–noun, plural -cies.
1. government by the people; a form of government in which the supreme power is vested in the people and exercised directly by them or by their elected agents under a free electoral system.
2. a state having such a form of government: The United States and Canada are democracies.
3. a state of society characterized by formal equality of rights and privileges.
4. political or social equality; democratic spirit.
5. the common people of a community as distinguished from any privileged class; the common people with respect to their political power.
So then, why all the secrecy? The outrageous anger by many (not everyone) over Wikileaks publishing of classified documents has gone so far that there has even been a over the top call to assassinate Julian Assange. Which has me wondering just what the hell these leaders of ours are so afraid of?
So far in the wikileaks released classified documents we (the public) have found out such highly top-secret info like American diplomats watch CBC-TV,
American diplomats secretly refer to Vladimir Putin as running a "corrupt, autocratic kleptocracy", Italian President Silvio Berlusconi is indignant at being called a "vain and ineffective leader ... whose late night partying makes him too sleepy" to govern, and Libya's Muammar Gaddafiis refuting allegations he always travels with a "voluptuous Ukrainian blond nurse". Big friggin' deal!
Most of this is just juicy embarrassing gossip worthy of the NationalEnquirer, not governmental diplomacy. What part of this is worthy of Nation Secrecy because it is endangering lives of soldiers, business or economies?
I think it's a good lesson to know that any communication is interceptable. This is precisely why before the interwebs the intelligence and communications community sought to code messages in indecipherable codexs, and even then kept things short and to the point, rather then colouring it with unnecessary spice. I'm not sure why professionalism is so informal in diplomatic communications.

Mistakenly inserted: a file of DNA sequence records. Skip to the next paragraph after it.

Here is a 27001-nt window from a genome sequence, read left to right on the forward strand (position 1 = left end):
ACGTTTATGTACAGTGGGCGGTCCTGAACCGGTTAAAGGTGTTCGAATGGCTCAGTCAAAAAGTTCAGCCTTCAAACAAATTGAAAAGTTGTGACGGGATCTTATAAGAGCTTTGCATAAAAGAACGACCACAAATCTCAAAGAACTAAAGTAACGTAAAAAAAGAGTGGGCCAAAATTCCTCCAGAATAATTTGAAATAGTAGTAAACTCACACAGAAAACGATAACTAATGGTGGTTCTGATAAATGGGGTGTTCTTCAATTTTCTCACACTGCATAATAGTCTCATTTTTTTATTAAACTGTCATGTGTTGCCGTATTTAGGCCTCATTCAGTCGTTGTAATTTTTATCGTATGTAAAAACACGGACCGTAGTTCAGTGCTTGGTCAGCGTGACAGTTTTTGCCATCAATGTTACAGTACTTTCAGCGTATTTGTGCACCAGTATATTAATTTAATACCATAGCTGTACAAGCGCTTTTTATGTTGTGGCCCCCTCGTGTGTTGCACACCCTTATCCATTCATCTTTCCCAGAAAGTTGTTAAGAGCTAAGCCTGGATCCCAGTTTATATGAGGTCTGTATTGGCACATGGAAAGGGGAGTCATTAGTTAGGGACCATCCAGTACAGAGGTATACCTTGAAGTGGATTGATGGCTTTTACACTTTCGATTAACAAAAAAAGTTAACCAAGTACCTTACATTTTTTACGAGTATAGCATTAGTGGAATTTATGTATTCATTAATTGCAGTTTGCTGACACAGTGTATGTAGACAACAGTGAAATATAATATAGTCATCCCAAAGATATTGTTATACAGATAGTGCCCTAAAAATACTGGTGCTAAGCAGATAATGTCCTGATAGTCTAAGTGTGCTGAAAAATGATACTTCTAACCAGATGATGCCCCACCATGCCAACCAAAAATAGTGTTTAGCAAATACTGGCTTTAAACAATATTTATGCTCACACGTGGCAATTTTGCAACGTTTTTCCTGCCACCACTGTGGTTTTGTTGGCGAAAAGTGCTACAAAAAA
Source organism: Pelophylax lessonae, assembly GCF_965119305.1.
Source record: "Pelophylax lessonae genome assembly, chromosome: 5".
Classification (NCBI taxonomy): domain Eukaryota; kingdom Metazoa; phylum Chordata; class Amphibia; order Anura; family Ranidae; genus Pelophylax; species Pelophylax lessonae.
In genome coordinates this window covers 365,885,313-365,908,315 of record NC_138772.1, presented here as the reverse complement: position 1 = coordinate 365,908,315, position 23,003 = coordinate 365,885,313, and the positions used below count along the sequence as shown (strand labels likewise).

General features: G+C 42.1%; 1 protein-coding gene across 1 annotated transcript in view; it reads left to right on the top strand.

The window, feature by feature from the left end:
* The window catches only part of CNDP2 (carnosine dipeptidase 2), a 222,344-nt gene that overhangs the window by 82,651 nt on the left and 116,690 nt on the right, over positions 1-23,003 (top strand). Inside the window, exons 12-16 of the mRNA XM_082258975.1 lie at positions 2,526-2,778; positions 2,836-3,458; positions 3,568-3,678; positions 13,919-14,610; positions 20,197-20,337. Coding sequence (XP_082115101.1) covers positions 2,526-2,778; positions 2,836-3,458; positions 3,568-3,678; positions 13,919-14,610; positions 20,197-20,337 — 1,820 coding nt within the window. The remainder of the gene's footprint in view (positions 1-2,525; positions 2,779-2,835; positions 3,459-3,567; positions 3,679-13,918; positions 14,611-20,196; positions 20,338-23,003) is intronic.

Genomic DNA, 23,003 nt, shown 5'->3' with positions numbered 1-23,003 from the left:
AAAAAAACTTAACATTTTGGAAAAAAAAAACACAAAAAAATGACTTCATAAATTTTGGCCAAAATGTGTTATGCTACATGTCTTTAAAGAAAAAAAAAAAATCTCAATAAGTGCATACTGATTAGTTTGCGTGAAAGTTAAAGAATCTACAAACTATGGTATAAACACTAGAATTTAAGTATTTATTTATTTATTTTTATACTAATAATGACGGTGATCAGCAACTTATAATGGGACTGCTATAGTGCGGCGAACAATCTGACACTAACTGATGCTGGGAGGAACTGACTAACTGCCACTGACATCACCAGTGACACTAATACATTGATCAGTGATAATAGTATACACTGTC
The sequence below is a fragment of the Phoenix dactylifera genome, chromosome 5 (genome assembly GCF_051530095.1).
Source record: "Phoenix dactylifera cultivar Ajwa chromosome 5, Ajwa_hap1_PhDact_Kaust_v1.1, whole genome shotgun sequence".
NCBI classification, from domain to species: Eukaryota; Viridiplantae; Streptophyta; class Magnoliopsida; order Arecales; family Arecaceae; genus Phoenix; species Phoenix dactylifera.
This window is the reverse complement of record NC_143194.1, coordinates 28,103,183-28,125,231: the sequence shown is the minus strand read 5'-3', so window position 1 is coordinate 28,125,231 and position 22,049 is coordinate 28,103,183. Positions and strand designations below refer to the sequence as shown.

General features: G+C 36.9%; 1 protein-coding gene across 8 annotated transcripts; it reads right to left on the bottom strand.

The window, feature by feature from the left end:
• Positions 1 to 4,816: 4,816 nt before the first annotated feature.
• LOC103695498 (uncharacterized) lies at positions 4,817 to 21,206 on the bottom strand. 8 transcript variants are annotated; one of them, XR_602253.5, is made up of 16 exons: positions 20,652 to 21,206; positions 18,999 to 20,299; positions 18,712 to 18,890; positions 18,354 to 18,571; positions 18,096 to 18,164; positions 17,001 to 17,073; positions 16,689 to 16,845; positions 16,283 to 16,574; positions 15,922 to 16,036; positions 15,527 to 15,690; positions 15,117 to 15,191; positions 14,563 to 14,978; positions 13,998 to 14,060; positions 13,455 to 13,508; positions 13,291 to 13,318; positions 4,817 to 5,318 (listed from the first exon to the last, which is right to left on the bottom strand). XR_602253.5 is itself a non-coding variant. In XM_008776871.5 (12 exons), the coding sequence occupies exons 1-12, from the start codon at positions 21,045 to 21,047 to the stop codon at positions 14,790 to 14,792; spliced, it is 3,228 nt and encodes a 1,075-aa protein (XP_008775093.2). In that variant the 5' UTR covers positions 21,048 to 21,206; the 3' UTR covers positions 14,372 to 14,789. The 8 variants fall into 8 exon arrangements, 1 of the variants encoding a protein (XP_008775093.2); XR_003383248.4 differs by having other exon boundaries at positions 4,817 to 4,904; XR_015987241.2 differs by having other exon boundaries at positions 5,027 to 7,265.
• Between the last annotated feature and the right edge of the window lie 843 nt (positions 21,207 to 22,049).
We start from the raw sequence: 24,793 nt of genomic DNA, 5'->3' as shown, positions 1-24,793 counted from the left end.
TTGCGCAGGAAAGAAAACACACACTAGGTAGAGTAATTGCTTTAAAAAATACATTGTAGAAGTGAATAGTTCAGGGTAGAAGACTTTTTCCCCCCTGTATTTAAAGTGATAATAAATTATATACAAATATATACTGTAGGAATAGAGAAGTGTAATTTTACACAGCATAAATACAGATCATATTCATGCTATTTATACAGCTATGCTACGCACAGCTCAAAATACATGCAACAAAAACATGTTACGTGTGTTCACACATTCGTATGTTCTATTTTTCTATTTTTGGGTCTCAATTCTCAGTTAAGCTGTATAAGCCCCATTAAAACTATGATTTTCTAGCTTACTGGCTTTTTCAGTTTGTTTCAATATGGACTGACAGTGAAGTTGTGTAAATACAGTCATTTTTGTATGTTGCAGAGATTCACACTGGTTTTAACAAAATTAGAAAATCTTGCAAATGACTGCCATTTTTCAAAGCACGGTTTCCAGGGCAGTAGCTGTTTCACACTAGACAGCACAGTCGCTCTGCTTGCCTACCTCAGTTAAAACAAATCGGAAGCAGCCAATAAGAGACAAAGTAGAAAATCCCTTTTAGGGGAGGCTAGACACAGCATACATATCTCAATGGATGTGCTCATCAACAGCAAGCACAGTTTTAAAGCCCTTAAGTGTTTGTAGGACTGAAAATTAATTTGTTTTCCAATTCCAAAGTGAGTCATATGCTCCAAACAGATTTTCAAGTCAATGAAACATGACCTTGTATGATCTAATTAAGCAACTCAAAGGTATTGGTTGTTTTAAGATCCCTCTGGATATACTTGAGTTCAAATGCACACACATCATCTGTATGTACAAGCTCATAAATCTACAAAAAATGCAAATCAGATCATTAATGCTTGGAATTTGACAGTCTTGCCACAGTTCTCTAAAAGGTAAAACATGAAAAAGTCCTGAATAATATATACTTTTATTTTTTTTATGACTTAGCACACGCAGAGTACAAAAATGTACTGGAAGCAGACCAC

The necessity for secrets is actually sometimes valid. Granted there are few circumstances where classified info might actually genuinely endanger lives. We can't let everyone know everything. But by and large the need for secrecy is grossly exaggerated. I havn't heard of anyone killed because of anything on the Wikileaks website.
In light of the recent North Korea/South Korea thing I was actually calmed to read that secret communicades from China stating they won't rush to North Korea's defense and frankly finds them quite unreliable. And if I had read that China was preparing to defend North Korea, I would be following the news closely while making subterrainean preparations for WW3.
Other international top-secret leaks seems rather informational, and again juicy. But certainly not life-endangering.
I seem to recall that wikileaks did release the exact GPS co-ordinates of some top-secret American base in Afghanistan. This would seem like something that could endanger American lives if it were not for the rather simple basic fact that every foreigner in Afghanistan is a Taliban target regardless.
So in a democracy we live with the illusion that we the citizens are the boss, hiring out leaders every election. I completely understand that we entrust our leaders with governing us. Part of that duty is keeping state secrets. Secrets that have our best interests at heart. Secrets that might cause harm. But such state secrets as cynicism/worries/insults are hardly worthy of confidentiality in a free and oppen democracy. What they keep secret is mostly their honesty.